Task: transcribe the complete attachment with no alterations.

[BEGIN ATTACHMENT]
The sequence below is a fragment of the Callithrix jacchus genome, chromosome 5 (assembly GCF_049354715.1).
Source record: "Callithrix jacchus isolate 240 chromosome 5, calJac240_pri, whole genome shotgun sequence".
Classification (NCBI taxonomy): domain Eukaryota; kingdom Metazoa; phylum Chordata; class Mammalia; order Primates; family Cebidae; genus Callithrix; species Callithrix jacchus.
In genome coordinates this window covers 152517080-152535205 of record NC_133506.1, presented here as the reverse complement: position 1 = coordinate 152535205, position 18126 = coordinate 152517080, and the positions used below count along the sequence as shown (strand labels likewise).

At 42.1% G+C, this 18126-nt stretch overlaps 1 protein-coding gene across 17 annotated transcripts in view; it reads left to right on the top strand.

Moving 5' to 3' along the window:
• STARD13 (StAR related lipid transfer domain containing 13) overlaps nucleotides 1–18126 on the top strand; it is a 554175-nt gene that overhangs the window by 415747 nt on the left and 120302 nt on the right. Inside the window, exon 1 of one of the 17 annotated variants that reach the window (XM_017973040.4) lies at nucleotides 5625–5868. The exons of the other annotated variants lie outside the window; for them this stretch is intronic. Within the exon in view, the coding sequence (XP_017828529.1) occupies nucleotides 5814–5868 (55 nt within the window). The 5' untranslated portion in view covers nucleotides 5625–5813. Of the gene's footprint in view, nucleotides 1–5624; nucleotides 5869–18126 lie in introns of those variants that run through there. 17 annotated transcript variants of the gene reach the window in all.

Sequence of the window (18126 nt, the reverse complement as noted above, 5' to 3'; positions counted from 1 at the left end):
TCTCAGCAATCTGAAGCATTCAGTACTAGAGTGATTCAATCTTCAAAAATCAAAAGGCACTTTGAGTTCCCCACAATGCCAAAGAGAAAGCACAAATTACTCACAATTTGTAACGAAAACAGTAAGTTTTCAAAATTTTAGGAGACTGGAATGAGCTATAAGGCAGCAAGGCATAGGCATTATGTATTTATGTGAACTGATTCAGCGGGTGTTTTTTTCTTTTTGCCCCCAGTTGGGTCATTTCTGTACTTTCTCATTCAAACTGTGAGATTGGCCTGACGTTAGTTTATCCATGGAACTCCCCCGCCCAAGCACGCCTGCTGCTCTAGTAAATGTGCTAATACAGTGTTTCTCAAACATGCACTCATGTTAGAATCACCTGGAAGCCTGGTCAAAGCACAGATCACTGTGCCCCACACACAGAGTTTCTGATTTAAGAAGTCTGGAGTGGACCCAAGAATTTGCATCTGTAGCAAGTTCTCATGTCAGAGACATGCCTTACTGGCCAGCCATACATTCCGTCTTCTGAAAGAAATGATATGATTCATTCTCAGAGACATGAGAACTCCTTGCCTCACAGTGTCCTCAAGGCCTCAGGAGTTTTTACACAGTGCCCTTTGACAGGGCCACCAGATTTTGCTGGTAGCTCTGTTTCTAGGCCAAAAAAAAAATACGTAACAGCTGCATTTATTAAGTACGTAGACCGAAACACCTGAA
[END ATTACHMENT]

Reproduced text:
The sequence below is a fragment of the Callithrix jacchus genome, chromosome 5 (assembly GCF_049354715.1).
Source record: "Callithrix jacchus isolate 240 chromosome 5, calJac240_pri, whole genome shotgun sequence".
Classification (NCBI taxonomy): domain Eukaryota; kingdom Metazoa; phylum Chordata; class Mammalia; order Primates; family Cebidae; genus Callithrix; species Callithrix jacchus.
In genome coordinates this window covers 152517080-152535205 of record NC_133506.1, presented here as the reverse complement: position 1 = coordinate 152535205, position 18126 = coordinate 152517080, and the positions used below count along the sequence as shown (strand labels likewise).

At 42.1% G+C, this 18126-nt stretch overlaps 1 protein-coding gene across 17 annotated transcripts in view; it reads left to right on the top strand.

Moving 5' to 3' along the window:
• STARD13 (StAR related lipid transfer domain containing 13) overlaps nucleotides 1–18126 on the top strand; it is a 554175-nt gene that overhangs the window by 415747 nt on the left and 120302 nt on the right. Inside the window, exon 1 of one of the 17 annotated variants that reach the window (XM_017973040.4) lies at nucleotides 5625–5868. The exons of the other annotated variants lie outside the window; for them this stretch is intronic. Within the exon in view, the coding sequence (XP_017828529.1) occupies nucleotides 5814–5868 (55 nt within the window). The 5' untranslated portion in view covers nucleotides 5625–5813. Of the gene's footprint in view, nucleotides 1–5624; nucleotides 5869–18126 lie in introns of those variants that run through there. 17 annotated transcript variants of the gene reach the window in all.

Sequence of the window (18126 nt, the reverse complement as noted above, 5' to 3'; positions counted from 1 at the left end):
TCTCAGCAATCTGAAGCATTCAGTACTAGAGTGATTCAATCTTCAAAAATCAAAAGGCACTTTGAGTTCCCCACAATGCCAAAGAGAAAGCACAAATTACTCACAATTTGTAACGAAAACAGTAAGTTTTCAAAATTTTAGGAGACTGGAATGAGCTATAAGGCAGCAAGGCATAGGCATTATGTATTTATGTGAACTGATTCAGCGGGTGTTTTTTTCTTTTTGCCCCCAGTTGGGTCATTTCTGTACTTTCTCATTCAAACTGTGAGATTGGCCTGACGTTAGTTTATCCATGGAACTCCCCCGCCCAAGCACGCCTGCTGCTCTAGTAAATGTGCTAATACAGTGTTTCTCAAACATGCACTCATGTTAGAATCACCTGGAAGCCTGGTCAAAGCACAGATCACTGTGCCCCACACACAGAGTTTCTGATTTAAGAAGTCTGGAGTGGACCCAAGAATTTGCATCTGTAGCAAGTTCTCATGTCAGAGACATGCCTTACTGGCCAGCCATACATTCCGTCTTCTGAAAGAAATGATATGATTCATTCTCAGAGACATGAGAACTCCTTGCCTCACAGTGTCCTCAAGGCCTCAGGAGTTTTTACACAGTGCCCTTTGACAGGGCCACCAGATTTTGCTGGTAGCTCTGTTTCTAGGCCAAAAAAAAAATACGTAACAGCTGCATTTATTAAGTACGTAGACCGAAACACCTGAA